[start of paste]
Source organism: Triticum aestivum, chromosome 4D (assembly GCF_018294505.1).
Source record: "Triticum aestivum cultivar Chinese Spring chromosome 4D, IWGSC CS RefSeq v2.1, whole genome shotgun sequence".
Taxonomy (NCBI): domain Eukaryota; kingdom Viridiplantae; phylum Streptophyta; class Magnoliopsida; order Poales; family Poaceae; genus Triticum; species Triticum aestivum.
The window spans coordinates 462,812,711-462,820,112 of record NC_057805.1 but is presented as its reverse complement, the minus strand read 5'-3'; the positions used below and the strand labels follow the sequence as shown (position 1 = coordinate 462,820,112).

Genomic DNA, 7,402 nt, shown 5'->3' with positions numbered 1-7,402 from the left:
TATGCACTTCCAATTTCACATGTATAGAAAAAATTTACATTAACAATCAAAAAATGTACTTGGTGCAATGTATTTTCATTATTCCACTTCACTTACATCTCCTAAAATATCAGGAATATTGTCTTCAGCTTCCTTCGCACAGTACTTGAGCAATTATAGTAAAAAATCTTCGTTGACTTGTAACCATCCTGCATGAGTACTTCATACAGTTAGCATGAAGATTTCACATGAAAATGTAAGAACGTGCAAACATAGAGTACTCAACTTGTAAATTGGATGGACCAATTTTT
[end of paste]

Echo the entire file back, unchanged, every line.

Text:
Source organism: Triticum aestivum, chromosome 4D (assembly GCF_018294505.1).
Source record: "Triticum aestivum cultivar Chinese Spring chromosome 4D, IWGSC CS RefSeq v2.1, whole genome shotgun sequence".
Taxonomy (NCBI): domain Eukaryota; kingdom Viridiplantae; phylum Streptophyta; class Magnoliopsida; order Poales; family Poaceae; genus Triticum; species Triticum aestivum.
The window spans coordinates 462,812,711-462,820,112 of record NC_057805.1 but is presented as its reverse complement, the minus strand read 5'-3'; the positions used below and the strand labels follow the sequence as shown (position 1 = coordinate 462,820,112).

Genomic DNA, 7,402 nt, shown 5'->3' with positions numbered 1-7,402 from the left:
TATGCACTTCCAATTTCACATGTATAGAAAAAATTTACATTAACAATCAAAAAATGTACTTGGTGCAATGTATTTTCATTATTCCACTTCACTTACATCTCCTAAAATATCAGGAATATTGTCTTCAGCTTCCTTCGCACAGTACTTGAGCAATTATAGTAAAAAATCTTCGTTGACTTGTAACCATCCTGCATGAGTACTTCATACAGTTAGCATGAAGATTTCACATGAAAATGTAAGAACGTGCAAACATAGAGTACTCAACTTGTAAATTGGATGGACCAATTTTT